As the football world goes Bale-barmy, Richard Edwards speaks to the former head of Sports Science at Southampton to find out whether the Spurs superstarlet was always destined for greatness
Luis Figo has never really stood out as being someone prone to spontaneous outbursts of praise, so when the suave Portuguese maestro turned round at the end of a Champions League drubbing and labelled one of the opposition 'amazingÃ¢ÂÂ, you knew that something pretty extraordinary had just happened. And it had.
Gareth Bale had just made one of the worldÃ¢ÂÂs best defenders look faintly ridiculous for the second time in a matter of weeks, while the eveningÃ¢ÂÂs final humiliation belonged to Lucio Ã¢ÂÂ the giant Brazilian Ã¢ÂÂ who was left flailing (as if hailing MaiconÃ¢ÂÂs taxi) as the 21-year-old superstar breezed past him to set up SpursÃ¢ÂÂ third goal in a White Hart Lane glory night.
What makes BaleÃ¢ÂÂs rise from supposed also-ran to global superstar all the more remarkable is the fact that not too long ago he was seen as a bad luck charm for Spurs, the club he joined from Southampton in the summer of 2007.
He didnÃ¢ÂÂt actually play in a winning Spurs side in the Premier League for two years and there was even talk of him leaving the club on loan as he struggled to settle in North London. All that, of course, is long forgotten and now the talk in North London isnÃ¢ÂÂt of losing streaks but of the Champions League knock-out stages.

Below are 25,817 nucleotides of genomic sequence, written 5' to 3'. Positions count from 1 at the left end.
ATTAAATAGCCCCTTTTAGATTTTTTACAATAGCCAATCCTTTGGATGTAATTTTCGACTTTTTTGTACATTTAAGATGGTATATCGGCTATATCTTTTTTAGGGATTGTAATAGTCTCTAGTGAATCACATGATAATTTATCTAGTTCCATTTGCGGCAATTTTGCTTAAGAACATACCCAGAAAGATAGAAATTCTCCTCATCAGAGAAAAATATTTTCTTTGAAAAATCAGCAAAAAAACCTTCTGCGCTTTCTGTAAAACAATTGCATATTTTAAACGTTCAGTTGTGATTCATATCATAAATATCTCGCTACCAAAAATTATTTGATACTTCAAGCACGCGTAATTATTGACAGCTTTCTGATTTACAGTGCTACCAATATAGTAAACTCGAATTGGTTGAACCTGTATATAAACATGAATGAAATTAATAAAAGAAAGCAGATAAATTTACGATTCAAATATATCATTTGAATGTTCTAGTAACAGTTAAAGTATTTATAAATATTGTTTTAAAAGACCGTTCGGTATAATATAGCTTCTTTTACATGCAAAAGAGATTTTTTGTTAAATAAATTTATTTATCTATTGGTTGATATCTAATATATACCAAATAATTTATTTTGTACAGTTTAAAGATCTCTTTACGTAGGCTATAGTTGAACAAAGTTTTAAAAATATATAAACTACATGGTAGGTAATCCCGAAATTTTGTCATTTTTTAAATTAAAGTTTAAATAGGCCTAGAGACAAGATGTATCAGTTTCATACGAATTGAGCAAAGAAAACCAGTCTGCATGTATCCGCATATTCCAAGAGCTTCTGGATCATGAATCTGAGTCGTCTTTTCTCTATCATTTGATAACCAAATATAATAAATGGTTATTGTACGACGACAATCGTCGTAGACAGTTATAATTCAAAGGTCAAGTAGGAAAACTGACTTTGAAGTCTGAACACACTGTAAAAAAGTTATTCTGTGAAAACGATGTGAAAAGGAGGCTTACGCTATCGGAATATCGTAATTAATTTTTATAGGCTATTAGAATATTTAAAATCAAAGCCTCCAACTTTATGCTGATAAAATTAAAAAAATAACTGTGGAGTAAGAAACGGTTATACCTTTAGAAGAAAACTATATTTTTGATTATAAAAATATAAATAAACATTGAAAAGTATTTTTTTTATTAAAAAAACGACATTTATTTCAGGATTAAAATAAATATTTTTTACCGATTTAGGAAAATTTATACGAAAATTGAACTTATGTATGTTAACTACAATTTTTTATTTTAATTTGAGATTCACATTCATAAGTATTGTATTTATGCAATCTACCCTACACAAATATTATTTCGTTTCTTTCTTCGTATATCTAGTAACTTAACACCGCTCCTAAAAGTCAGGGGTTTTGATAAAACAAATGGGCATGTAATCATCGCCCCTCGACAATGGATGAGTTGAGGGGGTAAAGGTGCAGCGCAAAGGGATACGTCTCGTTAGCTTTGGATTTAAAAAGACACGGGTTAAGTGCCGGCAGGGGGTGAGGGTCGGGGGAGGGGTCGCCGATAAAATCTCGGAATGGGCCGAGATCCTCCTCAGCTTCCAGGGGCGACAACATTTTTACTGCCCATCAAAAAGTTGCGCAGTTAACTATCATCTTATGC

So what has turned Bale into the hottest property in world football? The Guardian has suspicions that it could have something to do with the black v-shaped strapping running down each of his thighs (apparently itÃ¢ÂÂs called Kinesio). Others, meanwhile, put it down to Harry Redknapp pushing the player forward from his traditional left-back role.
FFT, though, is reliably informed that itÃ¢ÂÂs down to something else Ã¢ÂÂ two rather dull little words that should give players everywhere hope. Hard work.
"You distract him, I'll bring the team bus to the main entrance..."
Yesterday we spoke to Paul Balsom, a man who has worked with some of the biggest names in European football Ã¢ÂÂ Henrik Larsson and Freddie Ljungberg among them - during his time as performance manager of the Swedish national side.
He was also at Southampton around the time that Bale was making that notoriously tricky transition from youth team starlet to first team regular.
According to Balsom, Bale showed glimpses of the ability that had FigoÃ¢ÂÂs heart-racing earlier in the week but certainly gave no indication that he could blossom into a player that would have EuropeÃ¢ÂÂs top clubs salivating at the prospect of wrestling him from TottenhamÃ¢ÂÂs grasp.
Even more astonishingly he claimed that he wouldnÃ¢ÂÂt have bet on Bale cleaning up over 100m at the clubÃ¢ÂÂs Staplewood training ground.
But while Bale continues to rip up trees he did give a telling insight into just what makes this ordinary lad from Cardiff, well, so extraordinary.
Ã¢ÂÂEverything he did he did with the ball and itÃ¢ÂÂs all about timing Ã¢ÂÂ he has got his timing right and his attitude has always been spot on,Ã¢ÂÂ says Balsom.
Ã¢ÂÂA lot of footballers can run fast but not many can run so quickly with the ball at their feet. He doesnÃ¢ÂÂt give the ball away, he knows when to play it simple and knows when to go. Every time he crosses the ball it goes into the box.
Ã¢ÂÂHe was more out than in during his first year at the club but he has got where he has got to by getting his head down and keeping it simple.Ã¢ÂÂ
And after making MaiconÃ¢ÂÂs life exceptionally complicated at White Hart Lane, full backs across Europe will be quaking in their boots.